INTERNATIONAL: Will the Power of Women Save the World?

Monday, February 27, 2012
The Washington Times
PeaceWomen Consolidated Themes: 
General Women, Peace and Security
Conflict Prevention

According to the Worldwide Guide to Women in Leadership, women are currently serving as president, prime minister or chancellor of Ireland, Finland, Germany, Liberia, India, Argentina, Australia, Bangladesh, Iceland, Croatia, Lithuania, Kyrgyzstan, Costa Rica, Trinidad and Tobago, Slovakia and Brazil.

When else in human history have so many nations been led by so many women at the same time?

In his book, As a Peace-Loving Global Citizen, Rev. S.M. Moon writes:

“Throughout history, women have been persecuted, but I predict this will change. The coming world will one of reconciliation and peace based on women's maternal character, love, and sociability. The time is coming when the power of women will save the world.”

This is a rather wonderful and optimistic assertion. Can the motherliness and compassion for which women are often noted become effective enough to turn the world in a better direction? Are there enough women who are wise enough, capable enough and kind enough to make a difference, and can women rise in influence, not in competition with men, but working together with them to build a better earth?

Of course, skeptics might say that among the female members of the human family there are many examples of self-centered, silly, small-minded or power-hungry women.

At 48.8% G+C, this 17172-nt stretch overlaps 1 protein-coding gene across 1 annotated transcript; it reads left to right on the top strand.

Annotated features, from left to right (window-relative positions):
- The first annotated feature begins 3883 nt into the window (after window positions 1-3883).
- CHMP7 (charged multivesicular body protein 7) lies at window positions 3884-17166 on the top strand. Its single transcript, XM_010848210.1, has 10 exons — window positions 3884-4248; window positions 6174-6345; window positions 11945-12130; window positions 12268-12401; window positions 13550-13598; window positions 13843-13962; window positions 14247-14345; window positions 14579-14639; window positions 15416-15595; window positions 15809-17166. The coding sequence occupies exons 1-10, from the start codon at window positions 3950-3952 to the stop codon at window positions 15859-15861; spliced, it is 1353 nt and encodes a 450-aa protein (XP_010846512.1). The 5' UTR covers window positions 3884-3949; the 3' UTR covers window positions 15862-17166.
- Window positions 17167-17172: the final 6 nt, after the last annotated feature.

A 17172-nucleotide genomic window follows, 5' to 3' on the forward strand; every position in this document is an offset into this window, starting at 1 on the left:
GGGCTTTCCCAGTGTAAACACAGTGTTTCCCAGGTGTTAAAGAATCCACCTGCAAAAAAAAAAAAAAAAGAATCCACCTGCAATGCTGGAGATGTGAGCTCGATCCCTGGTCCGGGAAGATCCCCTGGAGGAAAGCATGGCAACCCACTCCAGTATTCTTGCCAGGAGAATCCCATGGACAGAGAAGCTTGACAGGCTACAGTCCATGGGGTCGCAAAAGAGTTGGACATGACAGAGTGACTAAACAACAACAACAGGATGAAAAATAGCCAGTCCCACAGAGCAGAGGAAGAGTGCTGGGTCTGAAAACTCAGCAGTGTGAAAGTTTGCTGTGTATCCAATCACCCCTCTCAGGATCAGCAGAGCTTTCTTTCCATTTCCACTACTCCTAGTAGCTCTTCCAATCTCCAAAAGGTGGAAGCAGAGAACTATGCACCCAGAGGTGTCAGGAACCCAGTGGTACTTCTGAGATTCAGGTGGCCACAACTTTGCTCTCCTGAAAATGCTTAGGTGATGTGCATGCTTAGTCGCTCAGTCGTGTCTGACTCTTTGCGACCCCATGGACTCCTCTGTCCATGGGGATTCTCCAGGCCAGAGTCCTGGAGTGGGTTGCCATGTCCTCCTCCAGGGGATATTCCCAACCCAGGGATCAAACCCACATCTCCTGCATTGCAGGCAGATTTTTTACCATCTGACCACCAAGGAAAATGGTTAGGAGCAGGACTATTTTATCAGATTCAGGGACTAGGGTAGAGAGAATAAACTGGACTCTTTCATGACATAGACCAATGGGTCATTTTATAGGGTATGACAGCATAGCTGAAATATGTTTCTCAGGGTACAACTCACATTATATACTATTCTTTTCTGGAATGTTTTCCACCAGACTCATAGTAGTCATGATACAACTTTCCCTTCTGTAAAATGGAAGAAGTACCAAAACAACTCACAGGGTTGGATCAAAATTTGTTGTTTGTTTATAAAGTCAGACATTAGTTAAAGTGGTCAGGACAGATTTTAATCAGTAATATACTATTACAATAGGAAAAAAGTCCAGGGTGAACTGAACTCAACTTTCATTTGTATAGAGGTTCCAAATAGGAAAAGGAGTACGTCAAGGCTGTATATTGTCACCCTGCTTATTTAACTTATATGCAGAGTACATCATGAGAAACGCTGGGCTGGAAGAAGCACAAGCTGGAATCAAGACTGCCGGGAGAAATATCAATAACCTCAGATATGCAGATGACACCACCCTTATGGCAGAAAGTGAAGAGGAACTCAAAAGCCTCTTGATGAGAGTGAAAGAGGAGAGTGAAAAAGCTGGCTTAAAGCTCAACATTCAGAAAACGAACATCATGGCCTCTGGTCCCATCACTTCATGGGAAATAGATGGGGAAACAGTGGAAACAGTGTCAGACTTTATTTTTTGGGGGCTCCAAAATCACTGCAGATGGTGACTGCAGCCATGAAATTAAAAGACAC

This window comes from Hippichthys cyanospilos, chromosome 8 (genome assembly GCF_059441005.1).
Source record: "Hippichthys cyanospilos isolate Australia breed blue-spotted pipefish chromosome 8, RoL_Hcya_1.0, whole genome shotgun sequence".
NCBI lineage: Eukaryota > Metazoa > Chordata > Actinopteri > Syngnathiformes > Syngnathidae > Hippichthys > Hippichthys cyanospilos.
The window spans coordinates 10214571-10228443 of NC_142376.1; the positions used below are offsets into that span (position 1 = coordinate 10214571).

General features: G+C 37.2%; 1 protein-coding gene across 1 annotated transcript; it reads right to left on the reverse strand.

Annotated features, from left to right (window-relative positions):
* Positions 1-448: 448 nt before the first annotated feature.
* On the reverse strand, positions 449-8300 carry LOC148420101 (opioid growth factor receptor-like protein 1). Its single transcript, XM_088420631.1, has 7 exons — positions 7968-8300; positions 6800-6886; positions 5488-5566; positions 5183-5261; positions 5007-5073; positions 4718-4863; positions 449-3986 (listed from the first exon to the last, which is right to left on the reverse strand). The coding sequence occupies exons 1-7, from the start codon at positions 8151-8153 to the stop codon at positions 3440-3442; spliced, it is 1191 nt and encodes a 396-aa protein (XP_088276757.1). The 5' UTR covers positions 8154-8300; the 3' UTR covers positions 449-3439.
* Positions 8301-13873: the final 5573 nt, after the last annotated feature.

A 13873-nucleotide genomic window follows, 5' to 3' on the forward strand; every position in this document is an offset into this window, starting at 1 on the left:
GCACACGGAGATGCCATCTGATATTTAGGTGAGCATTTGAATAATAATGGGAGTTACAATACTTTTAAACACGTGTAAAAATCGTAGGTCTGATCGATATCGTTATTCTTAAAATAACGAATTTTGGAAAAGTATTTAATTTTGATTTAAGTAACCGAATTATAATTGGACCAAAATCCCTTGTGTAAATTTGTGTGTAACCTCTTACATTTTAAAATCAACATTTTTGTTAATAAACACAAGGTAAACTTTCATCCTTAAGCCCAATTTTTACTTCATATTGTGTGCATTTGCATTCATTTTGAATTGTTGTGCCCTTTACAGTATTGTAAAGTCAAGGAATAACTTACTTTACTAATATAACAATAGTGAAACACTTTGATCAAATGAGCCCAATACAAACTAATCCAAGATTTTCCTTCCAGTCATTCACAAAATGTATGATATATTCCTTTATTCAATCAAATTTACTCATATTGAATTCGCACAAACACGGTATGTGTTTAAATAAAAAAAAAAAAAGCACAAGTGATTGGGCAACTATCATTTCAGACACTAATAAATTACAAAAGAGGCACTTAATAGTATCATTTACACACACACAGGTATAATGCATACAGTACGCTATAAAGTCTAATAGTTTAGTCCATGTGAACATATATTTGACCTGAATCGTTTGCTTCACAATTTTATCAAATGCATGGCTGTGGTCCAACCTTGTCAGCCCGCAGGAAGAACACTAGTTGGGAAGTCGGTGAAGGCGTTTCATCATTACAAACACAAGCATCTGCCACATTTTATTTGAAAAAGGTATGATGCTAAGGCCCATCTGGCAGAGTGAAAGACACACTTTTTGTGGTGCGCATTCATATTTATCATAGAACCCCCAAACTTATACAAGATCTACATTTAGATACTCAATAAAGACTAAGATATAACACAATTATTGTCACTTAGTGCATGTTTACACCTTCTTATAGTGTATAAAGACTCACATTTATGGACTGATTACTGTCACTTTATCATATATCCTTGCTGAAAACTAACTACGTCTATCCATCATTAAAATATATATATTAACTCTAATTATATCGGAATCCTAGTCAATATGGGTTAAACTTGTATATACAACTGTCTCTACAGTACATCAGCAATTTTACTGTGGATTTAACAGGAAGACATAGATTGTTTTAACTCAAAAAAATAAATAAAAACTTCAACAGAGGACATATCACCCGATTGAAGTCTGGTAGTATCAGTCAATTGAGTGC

Former first lady of the Philippines Imelda Marcos comes to mind. Catherine the Great of Russia does not seem to have much of a reputation for compassion, either.

And in today's world, there are far too many female celebrities who, failing to handle fame and wealth, have fallen prey to self-destructive living instead of setting healthy examples for the young.

But the same examples exist for the masculine gender. For every Snookie there is a Paulie.

On the other hand, there are many, many examples of women who have lived truly noble lives, sacrificing themselves for the sake of others. For example, Elisabeth I of England led her country with great wisdom. She avoided war with other European nations whenever possible, and when forced to, she prevented an invasion by Spain by defeating the Spanish Armada.

A somewhat more recent woman leader is Eleanor Roosevelt. She spent much of her life as a champion of children, women, and people struggling with poverty. Among her many accomplishments, she worked with the United Nations, helping in the founding of UNICEF and in the passage of the Universal Declaration of Human Rights.

There are scores of thousands of women living today whose caring, wisdom and determination are bringing better lives and more hope to others. Among countless examples is Ariel Zwang, the CEO of Safe Horizons, an organization that gives support and healing assistance to victims of human trafficking, child abuse and domestic violence. Safe Horizons helps hundreds of thousands of such victims each year.

For thousands of years, the world has for the most part, been male-dominated.

To what extent is it possible for women to rise to positions of influence?

Is it possible that young, university educated women and men in countries such as Saudi Arabia or even Iran, will eventually succeed in reforming their societies? Will women be acknowledged in their rights to vote, to own property, and to hold public office?

Moreover, could such women, and men, help redirect the more radical elements of Islam towards the compassionate and peaceful faith practiced by the majority of Moslem believers?

This may seem like asking a great deal. But one can never underestimate the power of education, faith, determination or women.